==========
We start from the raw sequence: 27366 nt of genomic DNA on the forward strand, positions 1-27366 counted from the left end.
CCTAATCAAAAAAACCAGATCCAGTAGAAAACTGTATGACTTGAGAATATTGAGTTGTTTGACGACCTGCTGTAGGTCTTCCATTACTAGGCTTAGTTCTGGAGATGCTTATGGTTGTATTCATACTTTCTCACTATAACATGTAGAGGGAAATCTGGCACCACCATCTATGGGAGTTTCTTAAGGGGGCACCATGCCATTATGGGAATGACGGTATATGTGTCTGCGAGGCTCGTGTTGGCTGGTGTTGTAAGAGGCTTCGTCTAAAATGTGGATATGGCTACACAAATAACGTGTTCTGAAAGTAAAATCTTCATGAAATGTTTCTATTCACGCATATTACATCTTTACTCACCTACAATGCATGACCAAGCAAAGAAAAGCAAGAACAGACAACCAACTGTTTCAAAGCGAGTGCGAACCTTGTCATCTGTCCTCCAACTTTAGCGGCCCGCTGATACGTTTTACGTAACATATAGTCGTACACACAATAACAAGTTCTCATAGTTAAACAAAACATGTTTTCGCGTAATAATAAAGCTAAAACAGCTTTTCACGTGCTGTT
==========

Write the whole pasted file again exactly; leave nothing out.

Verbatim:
We start from the raw sequence: 27366 nt of genomic DNA on the forward strand, positions 1-27366 counted from the left end.
CCTAATCAAAAAAACCAGATCCAGTAGAAAACTGTATGACTTGAGAATATTGAGTTGTTTGACGACCTGCTGTAGGTCTTCCATTACTAGGCTTAGTTCTGGAGATGCTTATGGTTGTATTCATACTTTCTCACTATAACATGTAGAGGGAAATCTGGCACCACCATCTATGGGAGTTTCTTAAGGGGGCACCATGCCATTATGGGAATGACGGTATATGTGTCTGCGAGGCTCGTGTTGGCTGGTGTTGTAAGAGGCTTCGTCTAAAATGTGGATATGGCTACACAAATAACGTGTTCTGAAAGTAAAATCTTCATGAAATGTTTCTATTCACGCATATTACATCTTTACTCACCTACAATGCATGACCAAGCAAAGAAAAGCAAGAACAGACAACCAACTGTTTCAAAGCGAGTGCGAACCTTGTCATCTGTCCTCCAACTTTAGCGGCCCGCTGATACGTTTTACGTAACATATAGTCGTACACACAATAACAAGTTCTCATAGTTAAACAAAACATGTTTTCGCGTAATAATAAAGCTAAAACAGCTTTTCACGTGCTGTT